Author: Lynn Vigo, MSW, LICSW

Treatments Used With Individuals With Autism

Alphabet Soup: ABA. DTT. PRT. RDI. DIR.

These are just a few of the acronyms for a growing number of treatments used with individuals with autism.  If you recently received a diagnosis for your child you may have searched the internet and found a bewildering array of possibilities. Even if it has been years since your child’s diagnosis, you probably hear about new treatments and wonder if you should give them a try. Read full post »

Separating the Wheat from the Chaff- How to Decide on Treatments and Therapies for Your Child

As a parent, you have likely read books or heard stories of children who “recovered” from autism or made significant gains using a particular treatment. These anecdotal (based on personal observation, rather than scientific investigation) reports can be both a blessing and a curse as they inspire hope, but may also lead to disappointment when they fail to provide the hoped for results. We don’t yet know the cause(s) of autism; therefore, there is no definitive treatment protocol. What seems to work for one child may not work for another.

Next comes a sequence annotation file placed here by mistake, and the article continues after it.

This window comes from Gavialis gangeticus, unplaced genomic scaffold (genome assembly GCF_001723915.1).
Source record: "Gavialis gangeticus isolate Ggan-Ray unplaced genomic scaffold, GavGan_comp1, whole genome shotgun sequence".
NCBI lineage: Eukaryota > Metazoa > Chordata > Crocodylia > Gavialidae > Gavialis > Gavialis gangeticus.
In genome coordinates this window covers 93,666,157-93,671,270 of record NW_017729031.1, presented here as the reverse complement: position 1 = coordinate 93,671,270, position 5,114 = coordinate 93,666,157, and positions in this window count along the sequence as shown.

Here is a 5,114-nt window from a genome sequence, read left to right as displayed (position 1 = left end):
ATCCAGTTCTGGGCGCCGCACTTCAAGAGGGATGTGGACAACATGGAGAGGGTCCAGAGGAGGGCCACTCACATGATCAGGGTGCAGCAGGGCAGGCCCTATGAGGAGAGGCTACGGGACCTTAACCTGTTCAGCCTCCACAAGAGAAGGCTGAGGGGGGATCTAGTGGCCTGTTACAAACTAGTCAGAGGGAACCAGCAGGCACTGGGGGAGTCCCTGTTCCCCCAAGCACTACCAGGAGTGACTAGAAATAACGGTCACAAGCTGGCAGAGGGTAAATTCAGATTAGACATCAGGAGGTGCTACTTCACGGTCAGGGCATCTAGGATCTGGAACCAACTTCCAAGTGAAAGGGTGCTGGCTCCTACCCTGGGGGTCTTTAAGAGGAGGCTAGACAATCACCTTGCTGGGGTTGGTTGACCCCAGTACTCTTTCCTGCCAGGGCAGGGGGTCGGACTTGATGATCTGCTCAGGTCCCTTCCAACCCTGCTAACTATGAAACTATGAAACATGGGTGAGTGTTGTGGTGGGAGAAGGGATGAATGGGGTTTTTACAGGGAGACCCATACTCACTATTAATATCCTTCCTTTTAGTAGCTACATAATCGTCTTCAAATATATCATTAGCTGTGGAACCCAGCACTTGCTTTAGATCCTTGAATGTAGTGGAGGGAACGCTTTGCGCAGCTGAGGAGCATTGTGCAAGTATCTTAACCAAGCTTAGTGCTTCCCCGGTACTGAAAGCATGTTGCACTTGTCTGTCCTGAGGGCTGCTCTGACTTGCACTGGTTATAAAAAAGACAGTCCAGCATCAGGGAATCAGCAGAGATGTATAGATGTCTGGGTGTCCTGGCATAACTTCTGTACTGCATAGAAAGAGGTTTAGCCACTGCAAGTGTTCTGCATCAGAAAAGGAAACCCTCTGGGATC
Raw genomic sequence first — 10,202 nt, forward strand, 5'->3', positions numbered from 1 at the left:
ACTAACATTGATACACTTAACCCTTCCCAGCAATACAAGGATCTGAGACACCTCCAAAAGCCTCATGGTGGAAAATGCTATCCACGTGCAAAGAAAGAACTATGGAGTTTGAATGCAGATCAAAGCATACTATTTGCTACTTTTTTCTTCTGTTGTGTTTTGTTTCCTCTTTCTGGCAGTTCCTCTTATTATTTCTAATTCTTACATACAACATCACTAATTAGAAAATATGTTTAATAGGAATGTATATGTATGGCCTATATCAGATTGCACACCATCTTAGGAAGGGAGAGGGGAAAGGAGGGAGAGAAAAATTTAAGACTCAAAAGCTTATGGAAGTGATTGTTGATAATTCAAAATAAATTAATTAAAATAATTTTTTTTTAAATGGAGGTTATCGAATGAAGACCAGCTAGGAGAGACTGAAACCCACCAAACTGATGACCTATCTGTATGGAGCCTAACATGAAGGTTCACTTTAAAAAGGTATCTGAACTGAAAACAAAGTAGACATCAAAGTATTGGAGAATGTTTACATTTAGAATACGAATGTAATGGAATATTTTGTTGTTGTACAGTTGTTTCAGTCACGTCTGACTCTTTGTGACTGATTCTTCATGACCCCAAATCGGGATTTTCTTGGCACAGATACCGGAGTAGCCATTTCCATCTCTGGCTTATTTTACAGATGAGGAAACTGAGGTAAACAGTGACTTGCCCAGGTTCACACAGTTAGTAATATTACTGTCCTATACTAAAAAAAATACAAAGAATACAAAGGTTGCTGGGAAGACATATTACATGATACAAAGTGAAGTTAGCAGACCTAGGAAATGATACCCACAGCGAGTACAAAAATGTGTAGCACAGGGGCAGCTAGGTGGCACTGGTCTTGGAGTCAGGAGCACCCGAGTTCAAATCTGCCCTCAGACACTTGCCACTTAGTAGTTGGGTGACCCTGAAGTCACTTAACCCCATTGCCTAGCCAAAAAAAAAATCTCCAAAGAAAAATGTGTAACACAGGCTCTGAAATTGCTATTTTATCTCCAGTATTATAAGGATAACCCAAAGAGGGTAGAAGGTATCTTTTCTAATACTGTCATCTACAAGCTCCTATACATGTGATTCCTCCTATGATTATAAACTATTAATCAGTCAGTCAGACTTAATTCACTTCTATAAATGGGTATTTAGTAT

With 1 in 110 children diagnosed today, autism is in the news more and more. You may have seen recent news coverage on several articles in the Journal of Pediatrics that looked at studies of the efficacy (effectiveness) of treatments for autism and concluded that that there was little to no evidence that the treatments evaluated were effective for children with autism. But the brief news blast didn’t report the entire summary of the studies. Bryan King, MD, psychiatrist and director of Seattle Children’s Autism Center, points out that “The absence of evidence does not mean that treatments don’t work. I believe the lack of evidence points out the need for more information.”

Read full post »

Communicating with Providers: Tips on Describing Behavior

I often hear my colleague, nurse Jason Russo, on the phone asking, “Can you describe what his meltdown looks like?” He spends much of his day fielding calls from parents about a child’s behavior, answering questions about new medications, and acting as a liaison between medical or mental health providers and parents. 

Think about all the words we use to describe our kids’ challenging behaviors: hyper, agitated, distracted, out-of-control. Yet, just as each child with autism is unique, so is the meaning of the terms we use. Read full post »

Is Autism a Mental Health Diagnosis?

Today is National Children’s Mental Health Awareness Day, which raises the question: Is autism a mental health diagnosis?

When my daughter was diagnosed a dozen years ago, her developmental pediatrician referred to it as a neurodevelopmental disorder. Later I heard it described as “neurobiological”. Yet I was told there is no medical test for autism and that it was diagnosed based on observation of behavior. Still later, I read about autism as a psychiatric disorder and many of the therapies I researched were based in psychology. Read full post »